Elsewhere in the Americas, manufacturing activity continues to pull back in Brazil and Mexico. The HSBC Brazil Manufacturing PMI fell from 51.8 in March to 50.8 in April, with slower production growth and falling exports dragging the measure lower. Brazilian industrial production rose 0.7 percent in March, rebounding from February’s 2.4 percent loss. Still, the data suggest softness in the market overall. Similarly, the HSBC Mexico Manufacturing PMI declined from 52.2 to 51.7. Mexico—our second-largest trading partner—saw new domestic orders ease significantly, even as its export sales grew very slowly. Industrial production in March fell at the annual rate of 4.9 percent, building on the 1.2 percent decline in February.
- Growth in Asia has slowed, but continues to expand modestly. Economies in Asia have shown some signs of easing in April. For instance, the HSBC China Manufacturing PMI fell from 51.6 in March to 50.4 in April. While this figure indicates growth for the sixth consecutive month, the pace of new orders pushed overall activity lower. Much of the slower sales figures stemmed from softness to export markets, including to the United States and Europe. Real GDP in the first quarter of 2013 was weaker than expected, up 7.7 percent year-over-year instead of the anticipated 8.0 percent growth rate. Industrial production also decelerated from 10.3 percent annual growth in December to 8.9 percent in March.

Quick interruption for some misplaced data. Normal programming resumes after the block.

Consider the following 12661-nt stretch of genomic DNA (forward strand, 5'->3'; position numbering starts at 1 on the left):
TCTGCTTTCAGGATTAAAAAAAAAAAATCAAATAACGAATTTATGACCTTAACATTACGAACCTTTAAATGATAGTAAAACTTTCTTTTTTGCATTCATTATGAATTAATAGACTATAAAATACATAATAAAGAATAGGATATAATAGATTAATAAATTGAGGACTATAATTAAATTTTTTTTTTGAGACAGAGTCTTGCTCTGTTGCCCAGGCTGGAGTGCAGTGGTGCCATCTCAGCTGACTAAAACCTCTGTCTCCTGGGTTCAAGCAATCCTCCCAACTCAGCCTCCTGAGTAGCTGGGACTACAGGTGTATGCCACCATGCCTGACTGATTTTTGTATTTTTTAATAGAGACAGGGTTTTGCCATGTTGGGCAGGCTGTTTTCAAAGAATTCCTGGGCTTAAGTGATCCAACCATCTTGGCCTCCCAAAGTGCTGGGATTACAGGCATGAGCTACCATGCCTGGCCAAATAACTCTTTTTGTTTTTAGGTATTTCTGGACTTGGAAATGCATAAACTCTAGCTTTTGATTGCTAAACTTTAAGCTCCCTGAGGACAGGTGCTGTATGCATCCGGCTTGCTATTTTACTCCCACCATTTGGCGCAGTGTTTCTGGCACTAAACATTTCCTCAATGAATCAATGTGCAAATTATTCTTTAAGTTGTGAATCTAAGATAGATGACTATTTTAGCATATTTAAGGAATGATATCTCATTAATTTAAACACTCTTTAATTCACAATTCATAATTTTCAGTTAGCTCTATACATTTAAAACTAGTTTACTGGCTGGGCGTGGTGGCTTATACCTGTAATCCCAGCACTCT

Elsewhere in Asia, manufacturing activity was largely mixed, even as most of the Asian economies had PMI values above 50, indicating modest expansion. Countries with improvements in production and new orders in April included Indonesia (up from 51.3 to 51.7), Japan (up from 50.4 to 51.1), South Korea (up from 52.0 to 52.6) and Vietnam (up from 50.8 to 51.0). This contrasts with slower growth in India (down from 52.0 to 51.0) and Taiwan (down from 51.2 to 50.7) and with marginally contracting activity in Hong Kong (down from 50.5 to 49.9).